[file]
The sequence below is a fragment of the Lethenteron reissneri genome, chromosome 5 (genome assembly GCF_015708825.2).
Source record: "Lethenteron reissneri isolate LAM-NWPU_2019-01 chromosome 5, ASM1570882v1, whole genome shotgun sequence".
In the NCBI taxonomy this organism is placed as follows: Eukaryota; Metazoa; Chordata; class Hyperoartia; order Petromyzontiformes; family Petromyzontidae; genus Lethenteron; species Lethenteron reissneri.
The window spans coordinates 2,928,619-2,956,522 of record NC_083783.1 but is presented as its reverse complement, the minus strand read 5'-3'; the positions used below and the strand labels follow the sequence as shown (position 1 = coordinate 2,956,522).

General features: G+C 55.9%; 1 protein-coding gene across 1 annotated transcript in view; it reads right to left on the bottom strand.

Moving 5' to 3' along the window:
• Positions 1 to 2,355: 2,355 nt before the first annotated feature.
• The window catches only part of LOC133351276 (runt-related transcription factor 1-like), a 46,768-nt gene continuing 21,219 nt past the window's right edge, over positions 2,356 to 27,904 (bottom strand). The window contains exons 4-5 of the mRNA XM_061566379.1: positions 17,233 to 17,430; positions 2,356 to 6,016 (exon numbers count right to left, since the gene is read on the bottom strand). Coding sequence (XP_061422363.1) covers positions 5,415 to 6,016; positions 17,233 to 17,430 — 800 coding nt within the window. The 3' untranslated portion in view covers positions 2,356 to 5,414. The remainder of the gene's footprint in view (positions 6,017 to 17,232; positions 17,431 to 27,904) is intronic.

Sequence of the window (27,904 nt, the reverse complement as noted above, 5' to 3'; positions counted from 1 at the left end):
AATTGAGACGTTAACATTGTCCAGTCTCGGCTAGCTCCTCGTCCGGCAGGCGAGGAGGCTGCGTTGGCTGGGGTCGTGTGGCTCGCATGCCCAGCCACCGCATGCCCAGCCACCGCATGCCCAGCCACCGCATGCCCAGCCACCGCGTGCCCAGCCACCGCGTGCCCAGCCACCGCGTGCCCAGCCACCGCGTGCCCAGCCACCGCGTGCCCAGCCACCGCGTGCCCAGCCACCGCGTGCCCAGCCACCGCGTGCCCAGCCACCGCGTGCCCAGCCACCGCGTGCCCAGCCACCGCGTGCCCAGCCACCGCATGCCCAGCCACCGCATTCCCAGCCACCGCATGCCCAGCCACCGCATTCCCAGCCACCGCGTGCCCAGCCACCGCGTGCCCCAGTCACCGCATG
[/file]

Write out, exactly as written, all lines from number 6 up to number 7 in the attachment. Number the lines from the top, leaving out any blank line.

Moving 5' to 3' along the window:
• Positions 1 to 2,355: 2,355 nt before the first annotated feature.